Where to Visit
Nestling under the big skies of the Fen countryside, in the shadow of its magnificent cathedral, Ely offers a wealth of attractions. As the second smallest city in England, it is compact enough to explore on foot, but large enough to fill a full day and more. Close to Cambridge and Newmarket and within easy reach of the Suffolk and North Norfolk coast, Ely is your perfect base for exploring this beautiful area.
The first port of call for any visitor to Ely today will almost certainly be the Cathedral. This imposing structure towers across the fens for miles around. Dominating the skyline, it is one of England's most beautiful and largest Cathedrals. Known locally as the 'Ship of the Fens' it is famous for its unique Octagon tower, which when lit can be seen for tens of miles. The Cathedral is also home to the only national museum dedicated to Stained Glass. If it's history you're interested in then Ely Museum, housed in the city's old gaol, is an excellent place to start.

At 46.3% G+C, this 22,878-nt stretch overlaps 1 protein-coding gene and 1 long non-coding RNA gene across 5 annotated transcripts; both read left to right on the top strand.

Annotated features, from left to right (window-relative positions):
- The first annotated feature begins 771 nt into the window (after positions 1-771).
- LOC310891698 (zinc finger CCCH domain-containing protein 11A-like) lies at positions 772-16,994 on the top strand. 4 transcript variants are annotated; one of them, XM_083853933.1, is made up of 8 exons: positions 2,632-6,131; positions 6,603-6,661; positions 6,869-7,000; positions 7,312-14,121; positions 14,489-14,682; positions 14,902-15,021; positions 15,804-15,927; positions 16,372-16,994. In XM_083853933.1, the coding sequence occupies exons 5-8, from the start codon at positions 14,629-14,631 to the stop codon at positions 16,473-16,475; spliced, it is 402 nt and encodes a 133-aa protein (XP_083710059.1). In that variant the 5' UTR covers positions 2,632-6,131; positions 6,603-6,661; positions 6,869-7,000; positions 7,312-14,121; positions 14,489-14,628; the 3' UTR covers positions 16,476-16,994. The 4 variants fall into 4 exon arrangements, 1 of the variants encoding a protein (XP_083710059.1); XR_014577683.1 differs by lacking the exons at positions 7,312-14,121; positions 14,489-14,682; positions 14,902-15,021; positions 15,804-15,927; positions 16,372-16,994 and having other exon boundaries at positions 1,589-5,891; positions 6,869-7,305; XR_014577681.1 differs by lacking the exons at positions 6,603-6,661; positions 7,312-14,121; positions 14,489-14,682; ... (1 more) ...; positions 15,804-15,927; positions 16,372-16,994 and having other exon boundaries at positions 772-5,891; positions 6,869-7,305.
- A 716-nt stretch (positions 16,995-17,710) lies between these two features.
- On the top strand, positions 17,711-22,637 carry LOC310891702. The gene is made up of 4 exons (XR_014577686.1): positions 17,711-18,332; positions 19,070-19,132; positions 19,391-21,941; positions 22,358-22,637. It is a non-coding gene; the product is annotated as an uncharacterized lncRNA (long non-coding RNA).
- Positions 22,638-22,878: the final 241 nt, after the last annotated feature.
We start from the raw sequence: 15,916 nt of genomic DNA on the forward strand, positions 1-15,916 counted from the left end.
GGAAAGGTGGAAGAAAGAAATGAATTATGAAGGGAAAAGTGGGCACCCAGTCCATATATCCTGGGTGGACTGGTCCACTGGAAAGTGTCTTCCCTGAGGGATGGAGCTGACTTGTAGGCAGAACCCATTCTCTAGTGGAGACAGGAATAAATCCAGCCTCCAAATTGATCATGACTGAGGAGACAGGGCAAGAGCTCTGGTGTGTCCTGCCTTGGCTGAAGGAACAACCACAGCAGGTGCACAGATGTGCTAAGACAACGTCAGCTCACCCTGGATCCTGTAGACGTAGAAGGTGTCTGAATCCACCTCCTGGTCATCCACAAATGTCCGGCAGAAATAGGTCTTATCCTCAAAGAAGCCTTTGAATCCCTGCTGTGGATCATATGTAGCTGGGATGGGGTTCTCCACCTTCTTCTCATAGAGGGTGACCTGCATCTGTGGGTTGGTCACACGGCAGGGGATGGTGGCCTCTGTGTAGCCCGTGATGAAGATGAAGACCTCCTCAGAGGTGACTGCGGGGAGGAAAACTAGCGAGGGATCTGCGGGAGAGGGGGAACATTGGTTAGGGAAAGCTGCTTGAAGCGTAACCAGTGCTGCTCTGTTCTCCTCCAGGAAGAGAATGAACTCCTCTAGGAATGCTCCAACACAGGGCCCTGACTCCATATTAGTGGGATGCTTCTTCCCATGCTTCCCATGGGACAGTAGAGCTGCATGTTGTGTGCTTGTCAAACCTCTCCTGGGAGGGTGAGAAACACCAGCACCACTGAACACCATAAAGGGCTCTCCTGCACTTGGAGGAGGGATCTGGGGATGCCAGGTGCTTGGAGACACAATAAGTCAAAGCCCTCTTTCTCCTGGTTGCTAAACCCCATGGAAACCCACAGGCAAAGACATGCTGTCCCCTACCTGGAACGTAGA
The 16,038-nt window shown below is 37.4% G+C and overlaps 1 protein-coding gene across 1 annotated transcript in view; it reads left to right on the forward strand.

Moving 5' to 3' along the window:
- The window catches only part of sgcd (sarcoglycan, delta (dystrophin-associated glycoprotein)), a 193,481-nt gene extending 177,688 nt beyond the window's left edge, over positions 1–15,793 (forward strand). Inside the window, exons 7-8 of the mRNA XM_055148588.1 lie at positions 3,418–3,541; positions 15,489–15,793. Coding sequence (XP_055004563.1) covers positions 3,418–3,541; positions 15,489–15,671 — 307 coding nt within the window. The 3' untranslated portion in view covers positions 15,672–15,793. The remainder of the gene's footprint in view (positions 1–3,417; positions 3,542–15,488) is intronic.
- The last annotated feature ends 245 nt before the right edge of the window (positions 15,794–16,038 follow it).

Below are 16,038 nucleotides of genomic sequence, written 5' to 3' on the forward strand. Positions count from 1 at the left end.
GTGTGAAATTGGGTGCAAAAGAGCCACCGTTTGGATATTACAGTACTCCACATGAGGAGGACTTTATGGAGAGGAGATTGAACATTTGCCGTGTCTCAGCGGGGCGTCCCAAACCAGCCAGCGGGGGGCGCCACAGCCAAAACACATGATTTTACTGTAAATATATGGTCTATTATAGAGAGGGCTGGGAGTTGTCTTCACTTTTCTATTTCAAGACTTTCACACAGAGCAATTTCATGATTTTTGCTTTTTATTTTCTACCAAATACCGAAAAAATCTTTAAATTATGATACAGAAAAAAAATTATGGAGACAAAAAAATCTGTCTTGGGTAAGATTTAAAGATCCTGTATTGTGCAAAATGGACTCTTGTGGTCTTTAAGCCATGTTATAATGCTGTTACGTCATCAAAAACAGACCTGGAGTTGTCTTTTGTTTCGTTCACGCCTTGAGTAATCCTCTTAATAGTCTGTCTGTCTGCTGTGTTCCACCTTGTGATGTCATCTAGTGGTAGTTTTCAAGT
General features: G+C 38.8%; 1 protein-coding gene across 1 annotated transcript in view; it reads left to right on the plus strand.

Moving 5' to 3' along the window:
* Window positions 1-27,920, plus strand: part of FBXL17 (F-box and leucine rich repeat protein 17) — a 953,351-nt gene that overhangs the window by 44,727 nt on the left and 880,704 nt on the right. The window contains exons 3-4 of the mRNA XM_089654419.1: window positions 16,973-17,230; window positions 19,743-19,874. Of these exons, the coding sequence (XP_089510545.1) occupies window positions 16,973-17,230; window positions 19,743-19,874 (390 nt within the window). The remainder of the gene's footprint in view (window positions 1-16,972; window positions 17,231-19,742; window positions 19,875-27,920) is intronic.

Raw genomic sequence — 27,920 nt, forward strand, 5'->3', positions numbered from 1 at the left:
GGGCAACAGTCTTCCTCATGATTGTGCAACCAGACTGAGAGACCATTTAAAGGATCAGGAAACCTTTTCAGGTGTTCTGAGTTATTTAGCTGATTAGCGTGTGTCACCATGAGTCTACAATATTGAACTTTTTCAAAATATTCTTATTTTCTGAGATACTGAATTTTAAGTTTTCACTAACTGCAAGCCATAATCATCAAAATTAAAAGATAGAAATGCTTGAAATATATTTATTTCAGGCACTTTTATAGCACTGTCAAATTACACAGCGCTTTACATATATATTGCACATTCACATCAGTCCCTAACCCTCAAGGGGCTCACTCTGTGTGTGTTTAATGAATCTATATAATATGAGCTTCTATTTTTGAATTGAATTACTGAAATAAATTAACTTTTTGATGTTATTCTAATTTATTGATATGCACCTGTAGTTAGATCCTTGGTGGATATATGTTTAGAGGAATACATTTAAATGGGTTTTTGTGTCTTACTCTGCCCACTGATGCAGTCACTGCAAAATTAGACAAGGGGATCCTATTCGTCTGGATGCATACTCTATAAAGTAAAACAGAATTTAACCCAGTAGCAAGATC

Ely's most famous historical resident of Ely was of course Oliver Cromwell. The Cromwell family lived in Ely for some 10 years and today you can visit their former house which has been recreated to demonstrate what 17th Century domestic life would have been like along with an exhibition on the civil war. It also doubles as the Tourist Information Centre.
Ely has a beautiful waterside area, which is an attraction within itself, where you can explore the many cafes and restaurants or visit the art galleries. Alternatively, simply take time out to relax and watch the river boats pass by.
Ely is located in the midst of East Cambridgeshire's unspoilt unique countryside and is just waiting for you to explore. The peat-black Fens reclaimed from their natural marsh state are criss-crossed by rivers and drainage channels and blessed by glorious sunsets, big skies and dramatic skylines. The towns and villages are delightfully rural, many with riverside locations and their own independent shops and public houses. Unlock the secrets of the Fens at Prickwillow Drainage Museum, Burwell Museum or marvel at the many windmills dotted around the landscape and absorb the incredible surroundings of Wicken Fen.
The district is also home to the July Racecourse at Newmarket, the home of horse racing. Located adjacent to the course is the National Stud where you can take tours to see former race horses and newly born foals. The surrounding villages are scattered with studs which play a key role in horseracing's history which covers over 350 years.